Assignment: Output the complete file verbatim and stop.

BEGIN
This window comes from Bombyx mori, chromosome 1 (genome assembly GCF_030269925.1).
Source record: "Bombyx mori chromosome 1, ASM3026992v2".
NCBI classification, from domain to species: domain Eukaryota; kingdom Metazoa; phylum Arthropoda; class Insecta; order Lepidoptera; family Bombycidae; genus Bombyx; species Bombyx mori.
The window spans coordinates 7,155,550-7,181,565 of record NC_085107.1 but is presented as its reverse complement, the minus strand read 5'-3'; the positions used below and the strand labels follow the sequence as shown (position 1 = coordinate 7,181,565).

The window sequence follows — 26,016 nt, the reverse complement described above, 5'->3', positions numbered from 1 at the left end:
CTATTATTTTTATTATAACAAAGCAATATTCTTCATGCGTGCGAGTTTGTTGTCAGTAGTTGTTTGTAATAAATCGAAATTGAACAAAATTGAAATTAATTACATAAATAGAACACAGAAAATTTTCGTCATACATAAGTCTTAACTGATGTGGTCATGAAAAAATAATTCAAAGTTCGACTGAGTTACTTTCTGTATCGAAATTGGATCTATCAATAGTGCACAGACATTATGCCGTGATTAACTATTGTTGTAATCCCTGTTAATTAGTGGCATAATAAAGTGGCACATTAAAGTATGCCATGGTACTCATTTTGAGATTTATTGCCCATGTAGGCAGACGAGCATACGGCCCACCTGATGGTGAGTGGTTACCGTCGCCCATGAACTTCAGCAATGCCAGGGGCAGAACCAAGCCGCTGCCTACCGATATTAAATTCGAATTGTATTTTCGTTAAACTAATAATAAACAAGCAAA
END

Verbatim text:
This window comes from Bombyx mori, chromosome 1 (genome assembly GCF_030269925.1).
Source record: "Bombyx mori chromosome 1, ASM3026992v2".
NCBI classification, from domain to species: domain Eukaryota; kingdom Metazoa; phylum Arthropoda; class Insecta; order Lepidoptera; family Bombycidae; genus Bombyx; species Bombyx mori.
The window spans coordinates 7,155,550-7,181,565 of record NC_085107.1 but is presented as its reverse complement, the minus strand read 5'-3'; the positions used below and the strand labels follow the sequence as shown (position 1 = coordinate 7,181,565).

The window sequence follows — 26,016 nt, the reverse complement described above, 5'->3', positions numbered from 1 at the left end:
CTATTATTTTTATTATAACAAAGCAATATTCTTCATGCGTGCGAGTTTGTTGTCAGTAGTTGTTTGTAATAAATCGAAATTGAACAAAATTGAAATTAATTACATAAATAGAACACAGAAAATTTTCGTCATACATAAGTCTTAACTGATGTGGTCATGAAAAAATAATTCAAAGTTCGACTGAGTTACTTTCTGTATCGAAATTGGATCTATCAATAGTGCACAGACATTATGCCGTGATTAACTATTGTTGTAATCCCTGTTAATTAGTGGCATAATAAAGTGGCACATTAAAGTATGCCATGGTACTCATTTTGAGATTTATTGCCCATGTAGGCAGACGAGCATACGGCCCACCTGATGGTGAGTGGTTACCGTCGCCCATGAACTTCAGCAATGCCAGGGGCAGAACCAAGCCGCTGCCTACCGATATTAAATTCGAATTGTATTTTCGTTAAACTAATAATAAACAAGCAAA